Universities in North America are currently infatuated with MOOCs. Law Schools are no different. “MOOC” stands for Massive Open Online Course and MOOCs are just that: open-enrollment online courses which can reach tens of thousands and even sometimes over one hundred thousand students! Outstanding scholars from top-tier institutions can harness MOOCs to disseminate their knowledge over the internet (with interactive bells and whistles) to the widest possible audience. Already, the range of MOOCs with a juridical content is wide and quickly growing; and reaches well beyond the confines of North America. Within the confines of North America, Yale offers a MOOC on US Constitutional Law and describes it (with Ivy League flamboyance) as an introduction to “one of the most important texts in human history”. Less lyrical and more pragmatic is the Global Student’s Introduction to U.S. Law MOOCoffered by the University of Florida.
Given the tsunami of journals, textbooks and courses from numerous jurisdictions following the universal development of Foreign, Comparative and International legal studies, MOOCs open new opportunities to meet the specific demands inherent in teaching comparative legal materials. In his masterpiece The Spirit of the Laws, (London: Nourse, 1777, p. 221) Montesquieu postulated that law is culturally fixed: “Civil laws of each nation… are… so peculiar to the people for whom they are made” and illustrating these “peculiarities” is a major challenge in the teaching of foreign legal cultures and their materials. A well-structured MOOC could go beyond a mere synoptic illustration of the foreign materials under review and give instructors the possibility of illustrating and analyzing the underlying legal culture on a level that earlier comparativists could not have imagined. A virtual MOOC-based academe of Comparative law becomes engaging, all the more as MOOC platforms have incorporated social media features which enable students to support (and provoke) each other.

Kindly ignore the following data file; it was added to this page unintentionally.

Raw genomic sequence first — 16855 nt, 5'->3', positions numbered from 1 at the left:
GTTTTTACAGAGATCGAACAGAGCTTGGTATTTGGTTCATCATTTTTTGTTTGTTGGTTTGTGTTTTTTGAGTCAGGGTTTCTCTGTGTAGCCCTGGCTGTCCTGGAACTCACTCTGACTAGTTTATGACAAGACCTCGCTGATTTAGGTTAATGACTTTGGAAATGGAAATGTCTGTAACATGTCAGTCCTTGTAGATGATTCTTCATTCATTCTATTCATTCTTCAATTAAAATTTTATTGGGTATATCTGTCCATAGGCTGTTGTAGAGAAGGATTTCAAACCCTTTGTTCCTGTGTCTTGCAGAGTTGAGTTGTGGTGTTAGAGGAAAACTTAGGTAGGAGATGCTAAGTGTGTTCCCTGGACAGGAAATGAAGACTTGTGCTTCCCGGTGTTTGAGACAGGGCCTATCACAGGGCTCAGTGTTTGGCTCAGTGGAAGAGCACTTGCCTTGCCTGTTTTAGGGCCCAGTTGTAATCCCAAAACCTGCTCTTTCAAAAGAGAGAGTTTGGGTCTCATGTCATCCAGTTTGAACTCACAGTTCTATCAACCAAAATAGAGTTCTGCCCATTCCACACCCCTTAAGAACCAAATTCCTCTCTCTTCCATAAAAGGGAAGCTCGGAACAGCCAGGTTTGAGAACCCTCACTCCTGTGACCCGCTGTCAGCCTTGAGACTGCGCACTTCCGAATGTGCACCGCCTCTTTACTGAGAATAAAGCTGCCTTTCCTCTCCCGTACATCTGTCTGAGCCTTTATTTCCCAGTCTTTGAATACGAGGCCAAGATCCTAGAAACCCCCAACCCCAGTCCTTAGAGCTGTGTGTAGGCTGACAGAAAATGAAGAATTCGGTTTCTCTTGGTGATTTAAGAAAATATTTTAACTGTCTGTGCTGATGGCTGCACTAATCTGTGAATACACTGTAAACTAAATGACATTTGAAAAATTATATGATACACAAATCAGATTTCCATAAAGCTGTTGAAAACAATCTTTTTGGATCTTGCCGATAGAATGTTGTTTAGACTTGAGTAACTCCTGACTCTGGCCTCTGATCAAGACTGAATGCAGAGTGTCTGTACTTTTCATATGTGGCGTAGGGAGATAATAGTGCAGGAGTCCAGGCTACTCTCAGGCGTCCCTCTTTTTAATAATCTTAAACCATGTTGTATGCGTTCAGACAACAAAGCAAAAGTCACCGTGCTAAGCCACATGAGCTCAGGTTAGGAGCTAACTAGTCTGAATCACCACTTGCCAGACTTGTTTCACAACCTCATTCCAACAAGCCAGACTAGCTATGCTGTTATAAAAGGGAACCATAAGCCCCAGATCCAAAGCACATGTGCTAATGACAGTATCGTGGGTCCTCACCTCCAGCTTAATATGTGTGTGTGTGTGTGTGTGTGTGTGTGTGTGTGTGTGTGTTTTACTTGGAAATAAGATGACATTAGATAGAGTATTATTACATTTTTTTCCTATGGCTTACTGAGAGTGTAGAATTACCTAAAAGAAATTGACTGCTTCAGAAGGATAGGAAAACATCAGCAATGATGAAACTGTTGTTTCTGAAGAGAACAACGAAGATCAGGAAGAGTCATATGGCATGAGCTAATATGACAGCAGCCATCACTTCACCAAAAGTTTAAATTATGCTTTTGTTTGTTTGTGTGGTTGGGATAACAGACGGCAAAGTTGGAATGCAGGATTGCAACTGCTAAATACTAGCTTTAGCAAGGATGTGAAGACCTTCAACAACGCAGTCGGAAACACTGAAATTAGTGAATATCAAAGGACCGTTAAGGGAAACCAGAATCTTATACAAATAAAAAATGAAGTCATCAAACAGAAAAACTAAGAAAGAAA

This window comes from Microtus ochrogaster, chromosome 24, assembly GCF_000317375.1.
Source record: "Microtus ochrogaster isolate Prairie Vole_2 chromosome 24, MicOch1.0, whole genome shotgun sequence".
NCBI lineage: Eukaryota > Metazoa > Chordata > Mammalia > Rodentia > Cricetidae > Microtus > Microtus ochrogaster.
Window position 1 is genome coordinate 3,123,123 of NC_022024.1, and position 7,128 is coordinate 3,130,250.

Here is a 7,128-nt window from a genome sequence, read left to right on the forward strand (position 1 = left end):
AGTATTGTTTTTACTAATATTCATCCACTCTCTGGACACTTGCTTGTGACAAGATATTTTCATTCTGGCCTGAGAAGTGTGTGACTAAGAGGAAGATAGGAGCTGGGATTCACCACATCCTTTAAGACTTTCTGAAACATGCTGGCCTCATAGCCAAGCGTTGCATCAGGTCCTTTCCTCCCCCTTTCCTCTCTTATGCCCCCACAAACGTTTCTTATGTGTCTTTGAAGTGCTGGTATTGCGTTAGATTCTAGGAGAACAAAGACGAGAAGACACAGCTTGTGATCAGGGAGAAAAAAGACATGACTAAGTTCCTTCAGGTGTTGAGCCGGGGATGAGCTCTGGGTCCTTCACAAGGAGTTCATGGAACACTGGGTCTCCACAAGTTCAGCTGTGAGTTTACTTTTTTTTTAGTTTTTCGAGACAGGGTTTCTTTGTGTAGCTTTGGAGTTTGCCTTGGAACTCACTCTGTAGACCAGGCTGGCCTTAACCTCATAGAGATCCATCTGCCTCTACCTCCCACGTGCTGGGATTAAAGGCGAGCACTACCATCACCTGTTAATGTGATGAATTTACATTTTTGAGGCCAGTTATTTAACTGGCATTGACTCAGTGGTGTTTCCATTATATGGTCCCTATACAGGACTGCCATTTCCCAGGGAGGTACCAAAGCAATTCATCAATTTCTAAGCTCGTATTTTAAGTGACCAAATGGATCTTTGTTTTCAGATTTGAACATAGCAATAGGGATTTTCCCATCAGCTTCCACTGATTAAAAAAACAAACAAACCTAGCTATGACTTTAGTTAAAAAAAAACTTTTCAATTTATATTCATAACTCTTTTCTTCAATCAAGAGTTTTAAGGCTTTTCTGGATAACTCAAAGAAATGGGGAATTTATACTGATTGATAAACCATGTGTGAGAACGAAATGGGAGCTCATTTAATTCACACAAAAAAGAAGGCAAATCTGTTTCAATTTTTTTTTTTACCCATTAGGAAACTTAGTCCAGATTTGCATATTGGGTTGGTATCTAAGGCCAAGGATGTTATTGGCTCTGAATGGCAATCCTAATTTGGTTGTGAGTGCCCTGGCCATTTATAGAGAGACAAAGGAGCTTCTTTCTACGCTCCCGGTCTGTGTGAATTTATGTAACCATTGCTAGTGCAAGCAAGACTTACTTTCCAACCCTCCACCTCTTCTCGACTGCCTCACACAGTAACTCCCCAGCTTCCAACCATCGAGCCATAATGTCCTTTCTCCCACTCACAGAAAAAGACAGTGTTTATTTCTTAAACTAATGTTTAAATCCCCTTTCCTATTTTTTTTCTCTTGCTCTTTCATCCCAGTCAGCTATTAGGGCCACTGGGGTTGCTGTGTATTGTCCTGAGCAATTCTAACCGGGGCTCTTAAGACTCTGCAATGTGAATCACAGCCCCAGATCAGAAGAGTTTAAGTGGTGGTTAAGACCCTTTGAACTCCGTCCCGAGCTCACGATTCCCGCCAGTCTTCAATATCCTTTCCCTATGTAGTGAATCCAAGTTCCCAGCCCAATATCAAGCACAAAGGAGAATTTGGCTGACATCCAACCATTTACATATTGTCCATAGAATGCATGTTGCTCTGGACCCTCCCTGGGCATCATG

Some critics foresee MOOCs as buttressing an educational landscape of haves and have-nots: MOOCs for hoi polloi and Oxonian seminars for the wealthy elite. Quips on the bovine sounding acronym “MOOC” are plentiful and the most ostentatiously contemptuous of the whole enterprise is: “Massively Overhyped Obfuscated Concept”. Suitably cynical and witty but the wag missed the point. MOOCs offer uncharted prospects and, as the positive disruptive impact of digital technologies on access to Legal materials in general and Legal research in particular has already shown, great promise.
Daniel Boyer is a MOOCaphile.